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Advances in Understanding Molecular Basis of Inflammatory Diseases

A special issue of Current Issues in Molecular Biology (ISSN 1467-3045). This special issue belongs to the section "Molecular Medicine".

Deadline for manuscript submissions: 31 March 2024 | Viewed by 13973

Special Issue Editors

Medical Science Liaison, R&D Department, Laboratories Reig Jofre, 08970 Barcelona, Spain
Interests: chronic inflammatory diseases; osteoarthritis; acne; antimicrobial resistance; nanotechnology; basic research
Reig-Jofre Laboratories, 08970 Sant Joan Despí, Spain
Interests: nanotechnology; molecular mechanism of anti-inflammatory drugs; antibiotics and antifungals; drug delivery systems; topical inflammatory diseases; pharmacokinetics
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Special Issue Information

Dear Colleagues,

The past three decades have witnessed remarkable advances in our ability to target specific elements of the inflammatory response, fueled by advances in both biotechnology and disease knowledge.

At a molecular level, inflammation is a protective immune response mounted by the evolutionarily-conserved innate immune system to harmful stimuli, such as pathogens, dead cells, or irritants, and it is tightly regulated by the host. Insufficient inflammation can lead to the persistent infection of pathogens, while excessive inflammation can cause chronic or systemic inflammatory diseases. Innate immune function depends upon the recognition of pathogen-associated molecular patterns (PAMPs), derived from invading pathogens, and danger-associated molecular patterns (DAMPs), induced as a result of endogenous stress, by germline-encoded pattern-recognition receptors (PRRs). The activation of PRRs by PAMPs or DAMPs triggers downstream signaling cascades and leads to the production of type I interferon (interferon-α and interferon-β) and proinflammatory cytokines such as IL-1. Of note, DAMP-triggered inflammation, which is particularly important in inflammatory diseases, is termed sterile inflammation when it occurs in the absence of any foreign pathogens.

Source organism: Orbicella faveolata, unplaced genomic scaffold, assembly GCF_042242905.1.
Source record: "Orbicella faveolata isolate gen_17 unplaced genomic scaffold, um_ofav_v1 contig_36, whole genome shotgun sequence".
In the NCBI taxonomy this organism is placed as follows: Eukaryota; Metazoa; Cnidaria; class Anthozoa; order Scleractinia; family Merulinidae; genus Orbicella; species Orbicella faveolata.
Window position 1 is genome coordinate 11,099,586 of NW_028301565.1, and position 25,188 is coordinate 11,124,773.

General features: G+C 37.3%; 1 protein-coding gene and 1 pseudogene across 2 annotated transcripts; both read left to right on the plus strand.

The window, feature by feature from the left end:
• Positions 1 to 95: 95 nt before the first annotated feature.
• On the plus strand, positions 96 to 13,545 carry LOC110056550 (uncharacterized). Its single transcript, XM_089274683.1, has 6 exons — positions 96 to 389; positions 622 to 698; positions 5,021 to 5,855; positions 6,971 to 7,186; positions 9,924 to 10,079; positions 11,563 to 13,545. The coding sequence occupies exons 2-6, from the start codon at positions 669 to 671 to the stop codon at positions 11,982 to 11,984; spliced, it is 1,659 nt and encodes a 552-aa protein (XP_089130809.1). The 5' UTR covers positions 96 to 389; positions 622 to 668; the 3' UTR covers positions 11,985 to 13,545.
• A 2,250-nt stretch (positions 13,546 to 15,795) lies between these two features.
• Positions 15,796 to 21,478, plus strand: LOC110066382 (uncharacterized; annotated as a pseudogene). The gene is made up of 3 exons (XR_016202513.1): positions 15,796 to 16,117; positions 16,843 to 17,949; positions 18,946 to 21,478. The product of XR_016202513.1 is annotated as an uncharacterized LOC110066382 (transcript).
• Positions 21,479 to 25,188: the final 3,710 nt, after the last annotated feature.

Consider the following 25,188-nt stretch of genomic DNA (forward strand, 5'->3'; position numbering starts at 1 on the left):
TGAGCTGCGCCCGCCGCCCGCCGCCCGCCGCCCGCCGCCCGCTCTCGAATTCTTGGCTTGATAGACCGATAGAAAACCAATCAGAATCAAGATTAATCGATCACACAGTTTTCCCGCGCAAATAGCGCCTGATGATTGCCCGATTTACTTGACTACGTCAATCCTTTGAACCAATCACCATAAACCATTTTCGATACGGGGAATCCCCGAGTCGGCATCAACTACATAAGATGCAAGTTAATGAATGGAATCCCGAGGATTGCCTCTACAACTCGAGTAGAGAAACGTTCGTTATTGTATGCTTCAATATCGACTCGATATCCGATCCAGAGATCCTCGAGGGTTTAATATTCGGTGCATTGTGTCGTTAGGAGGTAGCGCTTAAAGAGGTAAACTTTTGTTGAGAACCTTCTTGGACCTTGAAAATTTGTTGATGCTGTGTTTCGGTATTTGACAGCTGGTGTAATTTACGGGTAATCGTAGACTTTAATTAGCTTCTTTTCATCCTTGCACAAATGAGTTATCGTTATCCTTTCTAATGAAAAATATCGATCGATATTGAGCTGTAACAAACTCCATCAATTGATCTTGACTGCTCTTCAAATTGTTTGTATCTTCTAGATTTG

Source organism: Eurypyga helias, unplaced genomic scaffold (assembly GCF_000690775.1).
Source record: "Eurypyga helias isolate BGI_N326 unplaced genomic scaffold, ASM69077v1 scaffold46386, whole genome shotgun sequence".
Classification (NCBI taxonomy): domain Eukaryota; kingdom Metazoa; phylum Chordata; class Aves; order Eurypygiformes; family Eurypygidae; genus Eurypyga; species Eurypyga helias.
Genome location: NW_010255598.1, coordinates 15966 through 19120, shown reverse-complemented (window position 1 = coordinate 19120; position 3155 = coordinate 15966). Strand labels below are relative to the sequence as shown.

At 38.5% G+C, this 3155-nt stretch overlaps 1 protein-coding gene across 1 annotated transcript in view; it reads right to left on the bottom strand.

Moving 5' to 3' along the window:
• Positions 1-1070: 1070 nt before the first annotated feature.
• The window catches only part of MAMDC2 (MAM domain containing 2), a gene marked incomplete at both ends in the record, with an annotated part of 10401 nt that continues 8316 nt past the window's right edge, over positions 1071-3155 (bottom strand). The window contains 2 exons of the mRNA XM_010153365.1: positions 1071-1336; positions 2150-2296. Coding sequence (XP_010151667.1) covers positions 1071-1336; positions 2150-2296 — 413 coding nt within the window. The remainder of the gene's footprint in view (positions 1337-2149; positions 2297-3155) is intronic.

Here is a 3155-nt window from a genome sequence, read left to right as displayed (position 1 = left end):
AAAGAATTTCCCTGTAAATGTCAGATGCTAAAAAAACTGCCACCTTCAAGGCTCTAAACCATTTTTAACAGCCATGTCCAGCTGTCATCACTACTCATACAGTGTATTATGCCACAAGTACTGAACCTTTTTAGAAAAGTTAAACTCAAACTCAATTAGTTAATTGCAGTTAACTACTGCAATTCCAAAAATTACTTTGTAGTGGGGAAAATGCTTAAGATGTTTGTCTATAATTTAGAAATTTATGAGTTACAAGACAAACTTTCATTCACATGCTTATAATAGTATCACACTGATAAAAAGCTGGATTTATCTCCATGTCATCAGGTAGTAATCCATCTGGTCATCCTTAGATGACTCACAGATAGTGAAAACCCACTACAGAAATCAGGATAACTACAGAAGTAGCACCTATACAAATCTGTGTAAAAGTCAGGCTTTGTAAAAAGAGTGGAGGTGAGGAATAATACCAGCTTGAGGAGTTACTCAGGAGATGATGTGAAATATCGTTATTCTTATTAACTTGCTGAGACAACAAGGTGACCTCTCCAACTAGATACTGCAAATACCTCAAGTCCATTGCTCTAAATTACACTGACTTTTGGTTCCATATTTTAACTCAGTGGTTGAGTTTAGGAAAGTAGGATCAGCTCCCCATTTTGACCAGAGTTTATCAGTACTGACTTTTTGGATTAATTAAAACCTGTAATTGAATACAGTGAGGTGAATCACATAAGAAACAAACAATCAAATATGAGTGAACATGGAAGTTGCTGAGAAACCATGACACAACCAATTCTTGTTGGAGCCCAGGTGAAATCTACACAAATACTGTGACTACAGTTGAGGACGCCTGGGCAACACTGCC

In terms of human disease, the properties of IL-1 itself remain the model for mediating inflammation. Several major advances in understanding the role of the different proinflammatory cytokines as signal molecules in the pathogenesis of inflammatory diseases have recently been achieved. A personalized therapy is also emerging in this field, focused on the relevant proteins responsible for the inflammatory pathway. Blocking IL-1 in the treatment of chronic inflammatory diseases is one of the aims. However, although the original IL-1 family only comprised IL-1α and IL-1β, the IL-1 family has expanded considerably, as well as the IL-1R family, whose specific roles in inflammatory response are still uncertain.

On the other hand, activation of the inflammasome is also a key function mediated by the innate immune system, and recent advances have greatly increased our understanding of the macromolecular activation of the inflammasome. Important advancements include the identification of additional inflammasome platforms and pathways that regulate the activation of inflammatory caspases. A better understanding of the mechanisms regulating caspase activation has supported initial efforts to modulate dysfunctional cell death and inflammation pathways in a suite of communicable, inflammatory, malignant, metabolic, and neurodegenerative diseases.

Therefore, major advances in understanding the molecular basis of these inflammatory diseases, such as inflammatory bowel disease, psoriasis, rheumatoid arthritis, asthma, or type 1 or 2 diabetes mellitus, will enable us to explore novel approaches to their treatment, together with providing new insights to their pathobiology.